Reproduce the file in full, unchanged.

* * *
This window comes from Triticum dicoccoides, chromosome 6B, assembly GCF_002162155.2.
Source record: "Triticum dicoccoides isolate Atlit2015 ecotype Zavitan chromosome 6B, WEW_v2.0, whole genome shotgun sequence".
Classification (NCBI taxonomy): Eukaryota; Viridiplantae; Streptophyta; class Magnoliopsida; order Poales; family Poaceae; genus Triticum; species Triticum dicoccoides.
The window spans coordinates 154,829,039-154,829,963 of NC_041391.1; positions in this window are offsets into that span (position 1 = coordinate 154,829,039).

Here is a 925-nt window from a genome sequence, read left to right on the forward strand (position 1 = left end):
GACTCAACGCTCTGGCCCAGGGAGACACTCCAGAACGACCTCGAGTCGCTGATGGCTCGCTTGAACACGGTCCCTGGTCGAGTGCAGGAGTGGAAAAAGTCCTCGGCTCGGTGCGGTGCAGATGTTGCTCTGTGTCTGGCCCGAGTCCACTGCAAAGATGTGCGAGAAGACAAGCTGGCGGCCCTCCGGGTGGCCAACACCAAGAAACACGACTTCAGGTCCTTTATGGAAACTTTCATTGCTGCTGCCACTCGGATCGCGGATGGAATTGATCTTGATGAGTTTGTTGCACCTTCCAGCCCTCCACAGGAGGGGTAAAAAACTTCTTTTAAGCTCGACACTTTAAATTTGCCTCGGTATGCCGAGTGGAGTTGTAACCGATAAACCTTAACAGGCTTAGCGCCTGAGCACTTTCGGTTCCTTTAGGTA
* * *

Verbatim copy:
This window comes from Triticum dicoccoides, chromosome 6B, assembly GCF_002162155.2.
Source record: "Triticum dicoccoides isolate Atlit2015 ecotype Zavitan chromosome 6B, WEW_v2.0, whole genome shotgun sequence".
Classification (NCBI taxonomy): Eukaryota; Viridiplantae; Streptophyta; class Magnoliopsida; order Poales; family Poaceae; genus Triticum; species Triticum dicoccoides.
The window spans coordinates 154,829,039-154,829,963 of NC_041391.1; positions in this window are offsets into that span (position 1 = coordinate 154,829,039).

Here is a 925-nt window from a genome sequence, read left to right on the forward strand (position 1 = left end):
GACTCAACGCTCTGGCCCAGGGAGACACTCCAGAACGACCTCGAGTCGCTGATGGCTCGCTTGAACACGGTCCCTGGTCGAGTGCAGGAGTGGAAAAAGTCCTCGGCTCGGTGCGGTGCAGATGTTGCTCTGTGTCTGGCCCGAGTCCACTGCAAAGATGTGCGAGAAGACAAGCTGGCGGCCCTCCGGGTGGCCAACACCAAGAAACACGACTTCAGGTCCTTTATGGAAACTTTCATTGCTGCTGCCACTCGGATCGCGGATGGAATTGATCTTGATGAGTTTGTTGCACCTTCCAGCCCTCCACAGGAGGGGTAAAAAACTTCTTTTAAGCTCGACACTTTAAATTTGCCTCGGTATGCCGAGTGGAGTTGTAACCGATAAACCTTAACAGGCTTAGCGCCTGAGCACTTTCGGTTCCTTTAGGTA